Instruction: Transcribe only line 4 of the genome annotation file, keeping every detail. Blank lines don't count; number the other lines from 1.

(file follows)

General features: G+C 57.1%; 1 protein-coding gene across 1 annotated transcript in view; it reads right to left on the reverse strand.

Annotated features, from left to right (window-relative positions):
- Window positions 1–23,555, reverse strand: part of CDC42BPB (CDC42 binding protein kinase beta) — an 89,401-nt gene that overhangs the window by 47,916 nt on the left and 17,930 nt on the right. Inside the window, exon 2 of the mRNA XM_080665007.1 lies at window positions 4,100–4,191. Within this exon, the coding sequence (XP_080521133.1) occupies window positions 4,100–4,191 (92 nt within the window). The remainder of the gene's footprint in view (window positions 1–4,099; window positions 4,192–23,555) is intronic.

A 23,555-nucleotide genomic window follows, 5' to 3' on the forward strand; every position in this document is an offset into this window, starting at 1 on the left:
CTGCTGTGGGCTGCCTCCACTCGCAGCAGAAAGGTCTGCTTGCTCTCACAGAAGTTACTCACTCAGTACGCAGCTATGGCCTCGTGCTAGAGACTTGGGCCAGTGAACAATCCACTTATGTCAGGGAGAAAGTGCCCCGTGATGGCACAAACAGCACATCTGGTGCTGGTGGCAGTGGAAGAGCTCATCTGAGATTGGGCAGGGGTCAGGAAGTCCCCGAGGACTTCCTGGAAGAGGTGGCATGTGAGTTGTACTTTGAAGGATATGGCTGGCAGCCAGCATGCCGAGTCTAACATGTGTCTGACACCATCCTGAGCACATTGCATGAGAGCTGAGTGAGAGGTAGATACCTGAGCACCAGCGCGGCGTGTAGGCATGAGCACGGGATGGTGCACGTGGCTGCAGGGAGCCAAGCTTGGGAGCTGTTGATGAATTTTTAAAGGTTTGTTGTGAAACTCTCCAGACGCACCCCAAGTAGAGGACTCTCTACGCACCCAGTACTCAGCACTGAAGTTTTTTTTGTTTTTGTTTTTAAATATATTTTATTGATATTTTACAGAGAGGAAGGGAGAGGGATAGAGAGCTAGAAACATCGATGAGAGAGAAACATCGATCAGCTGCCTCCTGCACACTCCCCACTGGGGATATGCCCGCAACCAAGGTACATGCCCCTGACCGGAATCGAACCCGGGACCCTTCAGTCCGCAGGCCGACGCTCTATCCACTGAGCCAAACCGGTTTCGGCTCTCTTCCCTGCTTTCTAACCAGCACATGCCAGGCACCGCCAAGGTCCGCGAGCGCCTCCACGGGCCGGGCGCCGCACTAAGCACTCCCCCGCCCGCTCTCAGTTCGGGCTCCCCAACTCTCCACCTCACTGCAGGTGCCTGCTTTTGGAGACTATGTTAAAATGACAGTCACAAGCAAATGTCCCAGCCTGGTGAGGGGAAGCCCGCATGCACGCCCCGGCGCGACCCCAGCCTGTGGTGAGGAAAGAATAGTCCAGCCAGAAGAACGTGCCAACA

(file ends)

A 23,555-nucleotide genomic window follows, 5' to 3' on the forward strand; every position in this document is an offset into this window, starting at 1 on the left: